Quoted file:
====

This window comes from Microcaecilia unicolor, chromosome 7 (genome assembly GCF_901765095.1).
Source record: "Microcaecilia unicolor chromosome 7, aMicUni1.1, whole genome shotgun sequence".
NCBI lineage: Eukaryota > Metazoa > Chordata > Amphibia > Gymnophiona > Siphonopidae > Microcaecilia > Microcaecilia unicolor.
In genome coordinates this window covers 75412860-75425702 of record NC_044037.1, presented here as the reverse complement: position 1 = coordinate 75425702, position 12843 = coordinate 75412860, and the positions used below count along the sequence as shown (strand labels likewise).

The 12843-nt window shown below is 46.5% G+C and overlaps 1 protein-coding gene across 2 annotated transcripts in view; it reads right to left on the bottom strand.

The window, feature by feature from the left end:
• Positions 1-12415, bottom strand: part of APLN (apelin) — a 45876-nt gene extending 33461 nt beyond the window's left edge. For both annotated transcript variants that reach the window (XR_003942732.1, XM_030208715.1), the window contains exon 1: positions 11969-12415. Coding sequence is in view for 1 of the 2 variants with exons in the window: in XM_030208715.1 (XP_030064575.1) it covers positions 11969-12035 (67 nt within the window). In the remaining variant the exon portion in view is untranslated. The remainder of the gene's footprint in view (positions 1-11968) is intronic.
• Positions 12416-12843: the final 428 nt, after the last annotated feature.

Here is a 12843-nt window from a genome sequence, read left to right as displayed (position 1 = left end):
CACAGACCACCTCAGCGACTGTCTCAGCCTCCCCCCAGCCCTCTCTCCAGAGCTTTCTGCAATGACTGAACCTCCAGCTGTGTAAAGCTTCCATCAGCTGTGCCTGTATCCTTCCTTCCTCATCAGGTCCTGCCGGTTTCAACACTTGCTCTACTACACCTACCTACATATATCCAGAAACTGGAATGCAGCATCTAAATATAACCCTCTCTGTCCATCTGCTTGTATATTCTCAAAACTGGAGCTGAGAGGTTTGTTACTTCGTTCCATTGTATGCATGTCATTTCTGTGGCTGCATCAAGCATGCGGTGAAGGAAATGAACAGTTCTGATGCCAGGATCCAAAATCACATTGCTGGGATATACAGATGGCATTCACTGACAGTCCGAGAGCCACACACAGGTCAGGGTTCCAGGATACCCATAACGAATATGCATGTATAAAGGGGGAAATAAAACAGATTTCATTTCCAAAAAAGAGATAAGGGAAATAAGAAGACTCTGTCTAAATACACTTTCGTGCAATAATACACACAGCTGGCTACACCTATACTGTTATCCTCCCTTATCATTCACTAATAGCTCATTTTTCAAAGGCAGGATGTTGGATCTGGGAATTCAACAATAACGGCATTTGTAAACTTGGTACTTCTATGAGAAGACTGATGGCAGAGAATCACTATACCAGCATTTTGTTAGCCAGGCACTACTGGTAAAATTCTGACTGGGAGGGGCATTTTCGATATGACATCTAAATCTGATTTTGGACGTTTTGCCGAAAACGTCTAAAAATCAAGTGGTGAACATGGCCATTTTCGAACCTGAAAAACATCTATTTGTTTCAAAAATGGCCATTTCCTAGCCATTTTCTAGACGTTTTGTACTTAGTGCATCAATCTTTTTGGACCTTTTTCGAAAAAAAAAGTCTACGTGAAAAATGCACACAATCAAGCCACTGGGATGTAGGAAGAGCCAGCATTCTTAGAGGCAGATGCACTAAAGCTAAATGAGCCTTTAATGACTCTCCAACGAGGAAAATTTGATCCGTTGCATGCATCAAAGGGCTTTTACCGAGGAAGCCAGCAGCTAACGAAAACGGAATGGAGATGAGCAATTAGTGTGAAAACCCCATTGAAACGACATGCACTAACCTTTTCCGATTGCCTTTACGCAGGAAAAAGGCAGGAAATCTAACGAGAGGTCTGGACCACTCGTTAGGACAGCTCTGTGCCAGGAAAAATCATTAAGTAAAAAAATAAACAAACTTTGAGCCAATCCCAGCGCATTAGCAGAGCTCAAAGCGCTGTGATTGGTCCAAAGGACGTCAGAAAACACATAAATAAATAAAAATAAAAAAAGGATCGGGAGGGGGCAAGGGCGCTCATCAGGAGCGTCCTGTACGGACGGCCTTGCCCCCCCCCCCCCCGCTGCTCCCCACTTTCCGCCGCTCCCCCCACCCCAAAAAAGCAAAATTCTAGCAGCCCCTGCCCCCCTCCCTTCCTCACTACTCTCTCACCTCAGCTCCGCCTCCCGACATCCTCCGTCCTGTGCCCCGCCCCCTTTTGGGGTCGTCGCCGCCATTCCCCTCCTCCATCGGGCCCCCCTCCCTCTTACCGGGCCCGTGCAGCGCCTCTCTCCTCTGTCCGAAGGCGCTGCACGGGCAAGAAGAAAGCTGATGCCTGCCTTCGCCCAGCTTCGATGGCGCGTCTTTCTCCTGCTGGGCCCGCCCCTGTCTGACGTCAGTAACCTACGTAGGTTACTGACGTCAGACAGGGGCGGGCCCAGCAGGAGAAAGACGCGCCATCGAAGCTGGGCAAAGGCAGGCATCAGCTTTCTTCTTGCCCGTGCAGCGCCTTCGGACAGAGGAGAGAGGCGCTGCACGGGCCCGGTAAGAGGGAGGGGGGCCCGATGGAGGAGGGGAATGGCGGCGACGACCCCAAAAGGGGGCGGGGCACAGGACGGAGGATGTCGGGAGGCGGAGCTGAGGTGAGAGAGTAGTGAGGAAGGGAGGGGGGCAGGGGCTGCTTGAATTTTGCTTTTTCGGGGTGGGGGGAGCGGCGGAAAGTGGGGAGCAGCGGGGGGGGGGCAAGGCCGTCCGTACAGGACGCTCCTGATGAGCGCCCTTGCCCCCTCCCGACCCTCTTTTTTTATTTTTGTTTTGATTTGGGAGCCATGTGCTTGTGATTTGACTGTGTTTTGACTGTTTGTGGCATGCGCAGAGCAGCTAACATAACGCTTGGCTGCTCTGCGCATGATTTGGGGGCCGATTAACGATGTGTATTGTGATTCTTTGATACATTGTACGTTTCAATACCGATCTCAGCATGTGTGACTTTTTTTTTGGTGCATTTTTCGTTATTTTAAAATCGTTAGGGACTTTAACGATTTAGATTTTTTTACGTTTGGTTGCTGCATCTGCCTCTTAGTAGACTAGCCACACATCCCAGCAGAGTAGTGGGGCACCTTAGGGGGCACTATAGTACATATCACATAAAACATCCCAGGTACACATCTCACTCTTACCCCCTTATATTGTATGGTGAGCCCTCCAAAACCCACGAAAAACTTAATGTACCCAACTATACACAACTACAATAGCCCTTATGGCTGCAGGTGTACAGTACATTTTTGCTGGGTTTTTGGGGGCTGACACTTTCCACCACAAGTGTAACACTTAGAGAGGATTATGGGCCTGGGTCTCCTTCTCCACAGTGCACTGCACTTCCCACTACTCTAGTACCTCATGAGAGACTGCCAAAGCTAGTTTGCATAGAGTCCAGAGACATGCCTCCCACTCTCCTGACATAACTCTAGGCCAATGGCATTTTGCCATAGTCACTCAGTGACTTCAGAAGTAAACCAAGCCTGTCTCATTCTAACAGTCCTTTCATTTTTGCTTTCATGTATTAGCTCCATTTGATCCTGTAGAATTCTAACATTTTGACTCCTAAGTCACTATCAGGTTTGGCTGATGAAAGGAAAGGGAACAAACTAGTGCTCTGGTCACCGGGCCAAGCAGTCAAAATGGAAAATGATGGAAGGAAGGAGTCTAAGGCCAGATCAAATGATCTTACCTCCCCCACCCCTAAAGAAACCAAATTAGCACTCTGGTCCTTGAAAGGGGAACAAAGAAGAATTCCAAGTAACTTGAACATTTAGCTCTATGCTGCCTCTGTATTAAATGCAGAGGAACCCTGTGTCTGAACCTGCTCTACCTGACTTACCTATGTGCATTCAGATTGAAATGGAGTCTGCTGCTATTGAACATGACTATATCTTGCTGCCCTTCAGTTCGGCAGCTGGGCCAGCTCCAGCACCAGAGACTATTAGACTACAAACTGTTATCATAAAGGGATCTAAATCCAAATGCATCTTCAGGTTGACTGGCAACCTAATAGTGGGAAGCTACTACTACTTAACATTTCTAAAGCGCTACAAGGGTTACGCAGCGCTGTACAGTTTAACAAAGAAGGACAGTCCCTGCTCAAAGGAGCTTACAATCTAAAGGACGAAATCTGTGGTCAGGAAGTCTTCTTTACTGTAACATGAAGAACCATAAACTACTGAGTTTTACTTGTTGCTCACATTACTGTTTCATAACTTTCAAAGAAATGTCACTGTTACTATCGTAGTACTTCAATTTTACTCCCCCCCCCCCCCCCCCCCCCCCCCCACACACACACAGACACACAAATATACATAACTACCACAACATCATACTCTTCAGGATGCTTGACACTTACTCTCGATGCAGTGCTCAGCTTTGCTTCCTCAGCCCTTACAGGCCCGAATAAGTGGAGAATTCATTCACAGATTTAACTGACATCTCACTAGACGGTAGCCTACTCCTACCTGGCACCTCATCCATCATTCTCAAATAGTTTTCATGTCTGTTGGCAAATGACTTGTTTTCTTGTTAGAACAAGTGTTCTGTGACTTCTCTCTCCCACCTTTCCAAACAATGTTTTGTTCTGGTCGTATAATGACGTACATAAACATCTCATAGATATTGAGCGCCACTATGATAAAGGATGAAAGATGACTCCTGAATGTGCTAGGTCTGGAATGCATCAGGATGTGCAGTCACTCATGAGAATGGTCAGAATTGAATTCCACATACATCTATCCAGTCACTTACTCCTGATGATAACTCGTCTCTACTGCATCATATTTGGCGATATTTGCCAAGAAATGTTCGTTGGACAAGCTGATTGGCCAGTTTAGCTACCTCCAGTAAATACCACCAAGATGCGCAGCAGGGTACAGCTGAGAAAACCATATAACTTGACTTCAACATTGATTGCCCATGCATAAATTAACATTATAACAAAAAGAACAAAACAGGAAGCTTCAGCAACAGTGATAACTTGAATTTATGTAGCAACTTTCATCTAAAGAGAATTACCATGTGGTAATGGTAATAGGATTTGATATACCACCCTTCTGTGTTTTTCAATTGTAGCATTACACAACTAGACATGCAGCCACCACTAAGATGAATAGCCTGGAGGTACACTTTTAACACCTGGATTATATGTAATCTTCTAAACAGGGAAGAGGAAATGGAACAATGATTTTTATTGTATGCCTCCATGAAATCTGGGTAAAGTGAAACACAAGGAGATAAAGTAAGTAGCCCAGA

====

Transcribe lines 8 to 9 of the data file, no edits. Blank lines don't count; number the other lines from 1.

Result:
• Positions 12416-12843: the final 428 nt, after the last annotated feature.

Here is a 12843-nt window from a genome sequence, read left to right as displayed (position 1 = left end):